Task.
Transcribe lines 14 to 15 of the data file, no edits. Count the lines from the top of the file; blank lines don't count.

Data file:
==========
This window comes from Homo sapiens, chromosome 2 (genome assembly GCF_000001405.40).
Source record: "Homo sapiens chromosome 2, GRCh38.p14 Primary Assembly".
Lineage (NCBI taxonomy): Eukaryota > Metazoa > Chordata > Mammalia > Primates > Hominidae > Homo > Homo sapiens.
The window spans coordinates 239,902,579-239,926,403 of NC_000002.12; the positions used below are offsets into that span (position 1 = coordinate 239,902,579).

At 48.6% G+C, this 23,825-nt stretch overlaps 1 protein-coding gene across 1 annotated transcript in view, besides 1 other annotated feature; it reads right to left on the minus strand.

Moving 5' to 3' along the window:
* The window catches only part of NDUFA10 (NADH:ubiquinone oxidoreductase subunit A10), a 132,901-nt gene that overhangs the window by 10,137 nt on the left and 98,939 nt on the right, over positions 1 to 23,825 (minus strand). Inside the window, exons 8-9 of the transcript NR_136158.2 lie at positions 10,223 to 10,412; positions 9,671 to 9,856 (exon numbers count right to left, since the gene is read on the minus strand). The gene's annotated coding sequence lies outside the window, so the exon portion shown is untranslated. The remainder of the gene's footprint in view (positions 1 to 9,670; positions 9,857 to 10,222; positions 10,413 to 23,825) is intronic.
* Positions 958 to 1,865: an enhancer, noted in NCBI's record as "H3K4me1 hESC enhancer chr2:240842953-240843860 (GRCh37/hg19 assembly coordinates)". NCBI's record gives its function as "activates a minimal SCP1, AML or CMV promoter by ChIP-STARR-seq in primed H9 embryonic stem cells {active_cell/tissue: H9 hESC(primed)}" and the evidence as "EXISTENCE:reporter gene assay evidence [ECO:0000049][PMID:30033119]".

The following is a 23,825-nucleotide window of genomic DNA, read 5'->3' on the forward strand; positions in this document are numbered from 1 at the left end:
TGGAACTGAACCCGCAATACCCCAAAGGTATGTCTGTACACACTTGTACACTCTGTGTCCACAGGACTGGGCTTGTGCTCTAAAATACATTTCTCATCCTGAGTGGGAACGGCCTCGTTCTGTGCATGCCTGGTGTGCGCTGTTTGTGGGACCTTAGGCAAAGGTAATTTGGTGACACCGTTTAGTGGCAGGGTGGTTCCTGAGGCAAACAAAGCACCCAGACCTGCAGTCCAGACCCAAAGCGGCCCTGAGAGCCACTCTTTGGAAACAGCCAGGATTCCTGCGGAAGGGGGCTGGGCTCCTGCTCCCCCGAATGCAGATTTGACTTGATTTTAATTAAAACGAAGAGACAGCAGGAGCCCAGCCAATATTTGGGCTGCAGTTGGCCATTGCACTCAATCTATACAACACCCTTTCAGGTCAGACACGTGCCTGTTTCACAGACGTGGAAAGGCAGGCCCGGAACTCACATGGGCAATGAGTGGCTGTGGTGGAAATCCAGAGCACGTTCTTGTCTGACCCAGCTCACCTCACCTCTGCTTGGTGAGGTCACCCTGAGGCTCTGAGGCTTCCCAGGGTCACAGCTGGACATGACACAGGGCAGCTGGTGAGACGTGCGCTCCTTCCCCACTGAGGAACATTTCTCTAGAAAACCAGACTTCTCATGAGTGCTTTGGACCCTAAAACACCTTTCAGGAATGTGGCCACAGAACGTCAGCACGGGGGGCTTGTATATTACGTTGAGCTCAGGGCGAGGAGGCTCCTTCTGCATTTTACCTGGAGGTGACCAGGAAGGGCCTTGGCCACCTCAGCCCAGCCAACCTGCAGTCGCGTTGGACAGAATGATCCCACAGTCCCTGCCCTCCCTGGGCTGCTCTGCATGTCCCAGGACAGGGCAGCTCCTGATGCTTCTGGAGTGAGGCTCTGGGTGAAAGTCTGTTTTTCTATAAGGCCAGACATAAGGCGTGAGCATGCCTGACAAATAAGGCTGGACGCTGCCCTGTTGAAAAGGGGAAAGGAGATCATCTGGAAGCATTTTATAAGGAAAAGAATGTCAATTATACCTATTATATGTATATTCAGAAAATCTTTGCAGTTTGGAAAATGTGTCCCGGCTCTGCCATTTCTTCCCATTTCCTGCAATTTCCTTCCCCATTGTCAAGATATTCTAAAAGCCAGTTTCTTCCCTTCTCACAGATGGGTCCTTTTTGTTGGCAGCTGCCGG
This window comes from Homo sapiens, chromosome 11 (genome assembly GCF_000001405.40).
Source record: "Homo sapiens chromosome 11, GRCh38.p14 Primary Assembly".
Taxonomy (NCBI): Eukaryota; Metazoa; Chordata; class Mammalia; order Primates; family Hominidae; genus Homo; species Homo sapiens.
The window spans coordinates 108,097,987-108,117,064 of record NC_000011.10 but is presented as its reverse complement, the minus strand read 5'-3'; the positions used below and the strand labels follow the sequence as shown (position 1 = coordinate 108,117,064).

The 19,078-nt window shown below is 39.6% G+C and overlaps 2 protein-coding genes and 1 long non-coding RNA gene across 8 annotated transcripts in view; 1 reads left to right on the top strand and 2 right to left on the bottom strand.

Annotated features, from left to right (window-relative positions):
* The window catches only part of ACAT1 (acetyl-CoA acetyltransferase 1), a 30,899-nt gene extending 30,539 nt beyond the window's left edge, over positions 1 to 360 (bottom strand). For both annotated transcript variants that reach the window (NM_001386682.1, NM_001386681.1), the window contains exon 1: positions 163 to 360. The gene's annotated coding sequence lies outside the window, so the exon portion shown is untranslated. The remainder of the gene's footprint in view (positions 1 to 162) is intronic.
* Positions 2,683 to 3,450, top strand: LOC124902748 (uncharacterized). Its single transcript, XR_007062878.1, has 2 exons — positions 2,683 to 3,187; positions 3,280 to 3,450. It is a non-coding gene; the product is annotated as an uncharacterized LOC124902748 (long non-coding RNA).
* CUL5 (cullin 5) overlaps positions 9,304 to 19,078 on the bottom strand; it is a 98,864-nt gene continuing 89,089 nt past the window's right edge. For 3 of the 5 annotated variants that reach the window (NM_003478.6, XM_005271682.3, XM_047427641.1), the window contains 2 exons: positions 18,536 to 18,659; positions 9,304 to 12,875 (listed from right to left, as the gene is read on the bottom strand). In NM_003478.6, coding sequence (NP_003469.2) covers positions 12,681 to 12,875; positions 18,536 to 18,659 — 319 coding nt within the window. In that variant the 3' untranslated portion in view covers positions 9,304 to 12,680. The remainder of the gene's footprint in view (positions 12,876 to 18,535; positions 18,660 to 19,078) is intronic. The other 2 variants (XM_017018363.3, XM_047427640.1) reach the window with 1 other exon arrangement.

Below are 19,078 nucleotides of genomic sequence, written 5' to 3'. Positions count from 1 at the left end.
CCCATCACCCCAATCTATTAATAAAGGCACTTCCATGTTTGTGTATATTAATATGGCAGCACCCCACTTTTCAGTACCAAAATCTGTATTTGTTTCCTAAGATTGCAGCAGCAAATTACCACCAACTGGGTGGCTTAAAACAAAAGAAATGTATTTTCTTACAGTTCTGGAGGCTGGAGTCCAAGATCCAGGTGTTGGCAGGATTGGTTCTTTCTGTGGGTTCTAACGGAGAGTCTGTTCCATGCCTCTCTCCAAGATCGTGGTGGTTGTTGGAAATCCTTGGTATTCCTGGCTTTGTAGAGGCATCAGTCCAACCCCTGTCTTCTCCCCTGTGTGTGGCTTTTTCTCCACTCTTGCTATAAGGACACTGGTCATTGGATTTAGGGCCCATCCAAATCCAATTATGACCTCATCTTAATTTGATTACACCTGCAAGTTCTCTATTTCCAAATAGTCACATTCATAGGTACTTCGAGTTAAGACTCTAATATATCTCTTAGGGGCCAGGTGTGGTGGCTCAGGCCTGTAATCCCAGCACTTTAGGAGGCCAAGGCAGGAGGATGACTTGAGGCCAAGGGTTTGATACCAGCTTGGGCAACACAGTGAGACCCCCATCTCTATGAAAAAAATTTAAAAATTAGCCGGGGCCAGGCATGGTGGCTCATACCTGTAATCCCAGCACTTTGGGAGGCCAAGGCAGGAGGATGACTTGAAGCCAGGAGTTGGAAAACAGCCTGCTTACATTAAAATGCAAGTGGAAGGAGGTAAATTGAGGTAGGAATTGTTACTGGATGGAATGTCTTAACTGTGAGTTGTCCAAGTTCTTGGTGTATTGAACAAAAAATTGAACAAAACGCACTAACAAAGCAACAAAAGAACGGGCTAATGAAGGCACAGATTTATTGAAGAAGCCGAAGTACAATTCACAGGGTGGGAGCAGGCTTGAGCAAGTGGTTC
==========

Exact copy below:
The window spans coordinates 108,097,987-108,117,064 of record NC_000011.10 but is presented as its reverse complement, the minus strand read 5'-3'; the positions used below and the strand labels follow the sequence as shown (position 1 = coordinate 108,117,064).

The 19,078-nt window shown below is 39.6% G+C and overlaps 2 protein-coding genes and 1 long non-coding RNA gene across 8 annotated transcripts in view; 1 reads left to right on the top strand and 2 right to left on the bottom strand.